In this last Deacon’s Beacon of the year, I want to share with you a couple of reminders about services that our Deacons provide like our food pantry which offers a bag of canned and boxed groceries for those in need of a few days’ meals. We also have people ready and willing to provide rides to doctor’s appointments, the grocery store, post office, etc. We have our Meal Train for families or individuals who need meals while going through an illness, a new baby, a life change, or any situation where we can help take some of the stress out of your day. I can speak from personal experience that a short visit from a friend with a meal is very welcome and appreciated. There is also a need for past or current Deacons and Elders to help serve communion at the 9:00 AM service. This is a meaningful act of service for anyone who may have been out of the loop, so to speak, and who would like to be useful and blessed all at the same time. This has nothing specific to do with Deacons, but I recently had the opportunity to meet US Supreme Court Justice Sonia Sotomayor and receive a copy of her book, The Beloved World of Sonia Sotomayor, which is an autobiography adapted for young readers. I was very impressed with her ability to dream big dreams and work hard to achieve them. Her family had emigrated from Puerto Rico and lived in some of the poorest neighborhoods in the South Bronx, New York. She was diagnosed with type 1 diabetes at a very young age and had to administer her insulin shots herself, so you know she was someone who faced life with grit and determination. Her love of reading and ability to focus and work hard enabled her to progress in her studies and to persevere. She won a scholarship to Princeton University when most poor minority students were unable even to dream of such an opportunity. Graduating summa cum laude from Princeton, she went on to Yale law school and proceeded to expand her professional life until eventually, she was nominated to the US Supreme Court by President Obama. I think what impressed me most about her was her humbleness and ability to ask for help. I feel she is a beacon of graciousness, kindness and rationality, all of which are so important to civilized society. One phrase from her book stands out for me: “Build bridges instead of walls.” I will keep those words in mind as we finish this year and look forward to the next and pray that I will build bridges instead of walls myself.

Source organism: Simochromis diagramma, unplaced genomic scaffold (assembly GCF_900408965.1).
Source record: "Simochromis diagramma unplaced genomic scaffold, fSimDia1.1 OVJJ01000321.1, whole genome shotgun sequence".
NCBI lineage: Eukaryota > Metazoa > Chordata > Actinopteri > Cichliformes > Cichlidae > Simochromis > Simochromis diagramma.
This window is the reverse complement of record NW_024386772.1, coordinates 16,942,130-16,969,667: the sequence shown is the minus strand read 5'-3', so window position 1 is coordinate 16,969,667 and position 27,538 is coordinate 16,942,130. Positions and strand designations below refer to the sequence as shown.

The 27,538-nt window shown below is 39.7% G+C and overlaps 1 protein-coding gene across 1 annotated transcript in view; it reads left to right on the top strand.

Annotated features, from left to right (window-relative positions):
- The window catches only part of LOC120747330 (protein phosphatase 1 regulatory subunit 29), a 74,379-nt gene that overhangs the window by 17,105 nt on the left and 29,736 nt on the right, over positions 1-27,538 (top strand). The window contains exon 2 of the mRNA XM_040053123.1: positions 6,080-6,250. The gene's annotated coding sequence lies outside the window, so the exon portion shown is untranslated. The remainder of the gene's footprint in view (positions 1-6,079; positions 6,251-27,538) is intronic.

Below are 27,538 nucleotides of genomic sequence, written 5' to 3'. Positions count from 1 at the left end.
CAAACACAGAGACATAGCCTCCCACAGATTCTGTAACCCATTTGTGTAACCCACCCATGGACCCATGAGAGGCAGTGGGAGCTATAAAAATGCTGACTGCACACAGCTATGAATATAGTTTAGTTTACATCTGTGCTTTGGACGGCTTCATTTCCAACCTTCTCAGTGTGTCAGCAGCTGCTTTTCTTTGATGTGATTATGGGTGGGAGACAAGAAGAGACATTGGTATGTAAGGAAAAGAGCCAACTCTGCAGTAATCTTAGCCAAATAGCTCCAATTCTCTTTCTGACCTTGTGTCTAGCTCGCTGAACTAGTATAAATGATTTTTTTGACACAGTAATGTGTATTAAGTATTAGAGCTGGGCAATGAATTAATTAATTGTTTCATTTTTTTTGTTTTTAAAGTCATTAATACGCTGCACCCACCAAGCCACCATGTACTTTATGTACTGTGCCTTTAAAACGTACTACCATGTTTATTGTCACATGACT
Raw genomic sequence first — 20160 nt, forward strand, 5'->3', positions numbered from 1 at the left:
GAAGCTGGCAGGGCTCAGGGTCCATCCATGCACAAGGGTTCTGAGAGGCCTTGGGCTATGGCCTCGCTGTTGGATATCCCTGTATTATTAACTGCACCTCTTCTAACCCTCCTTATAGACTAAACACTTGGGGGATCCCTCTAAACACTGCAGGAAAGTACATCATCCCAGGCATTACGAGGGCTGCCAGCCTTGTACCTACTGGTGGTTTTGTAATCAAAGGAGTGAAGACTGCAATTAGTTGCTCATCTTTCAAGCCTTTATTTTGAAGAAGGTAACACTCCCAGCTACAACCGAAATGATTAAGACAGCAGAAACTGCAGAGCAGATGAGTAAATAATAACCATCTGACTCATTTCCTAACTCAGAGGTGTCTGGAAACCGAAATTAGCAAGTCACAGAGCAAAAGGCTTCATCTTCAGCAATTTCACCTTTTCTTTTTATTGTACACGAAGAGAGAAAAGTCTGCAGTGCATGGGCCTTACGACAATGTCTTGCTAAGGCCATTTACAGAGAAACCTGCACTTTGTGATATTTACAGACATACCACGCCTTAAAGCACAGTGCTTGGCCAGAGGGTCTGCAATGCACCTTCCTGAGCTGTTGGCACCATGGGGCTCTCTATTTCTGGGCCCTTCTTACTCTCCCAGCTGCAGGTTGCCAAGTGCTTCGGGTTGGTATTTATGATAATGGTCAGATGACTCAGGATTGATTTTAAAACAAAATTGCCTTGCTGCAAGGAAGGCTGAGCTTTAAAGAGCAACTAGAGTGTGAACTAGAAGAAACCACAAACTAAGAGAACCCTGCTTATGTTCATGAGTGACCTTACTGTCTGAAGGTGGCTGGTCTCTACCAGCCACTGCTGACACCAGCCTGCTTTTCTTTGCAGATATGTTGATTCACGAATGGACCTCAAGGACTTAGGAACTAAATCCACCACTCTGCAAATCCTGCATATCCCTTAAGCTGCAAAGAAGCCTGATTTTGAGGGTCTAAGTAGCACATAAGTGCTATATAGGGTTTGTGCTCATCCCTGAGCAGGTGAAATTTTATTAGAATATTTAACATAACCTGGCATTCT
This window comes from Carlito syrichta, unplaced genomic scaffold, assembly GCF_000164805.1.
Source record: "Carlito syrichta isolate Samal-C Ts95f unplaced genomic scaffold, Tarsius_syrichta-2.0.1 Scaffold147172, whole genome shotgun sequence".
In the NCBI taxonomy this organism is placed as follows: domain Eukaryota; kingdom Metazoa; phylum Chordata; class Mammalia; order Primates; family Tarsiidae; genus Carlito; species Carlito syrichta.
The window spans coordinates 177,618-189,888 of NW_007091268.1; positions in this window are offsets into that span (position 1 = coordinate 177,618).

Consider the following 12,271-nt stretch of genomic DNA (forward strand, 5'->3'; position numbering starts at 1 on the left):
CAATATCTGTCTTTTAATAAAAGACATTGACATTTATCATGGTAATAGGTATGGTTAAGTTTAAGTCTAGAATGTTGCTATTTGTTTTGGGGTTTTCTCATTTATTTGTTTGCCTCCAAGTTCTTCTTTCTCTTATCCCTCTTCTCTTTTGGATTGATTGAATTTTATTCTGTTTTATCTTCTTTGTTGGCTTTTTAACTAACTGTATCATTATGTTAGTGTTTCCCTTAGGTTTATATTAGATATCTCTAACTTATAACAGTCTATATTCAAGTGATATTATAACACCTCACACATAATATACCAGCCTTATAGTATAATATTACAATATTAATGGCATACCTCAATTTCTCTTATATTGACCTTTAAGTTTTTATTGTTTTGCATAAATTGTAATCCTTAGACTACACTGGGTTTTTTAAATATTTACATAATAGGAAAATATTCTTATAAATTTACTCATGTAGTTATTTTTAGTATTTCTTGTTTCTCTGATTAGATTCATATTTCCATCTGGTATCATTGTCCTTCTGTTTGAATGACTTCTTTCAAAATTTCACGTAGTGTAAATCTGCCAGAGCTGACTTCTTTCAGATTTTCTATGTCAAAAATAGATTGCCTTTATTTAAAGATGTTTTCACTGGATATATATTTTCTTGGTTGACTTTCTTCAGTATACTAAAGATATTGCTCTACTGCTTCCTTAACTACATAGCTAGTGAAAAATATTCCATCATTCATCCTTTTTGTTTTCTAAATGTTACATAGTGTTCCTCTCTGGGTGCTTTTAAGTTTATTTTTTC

God Bless you all.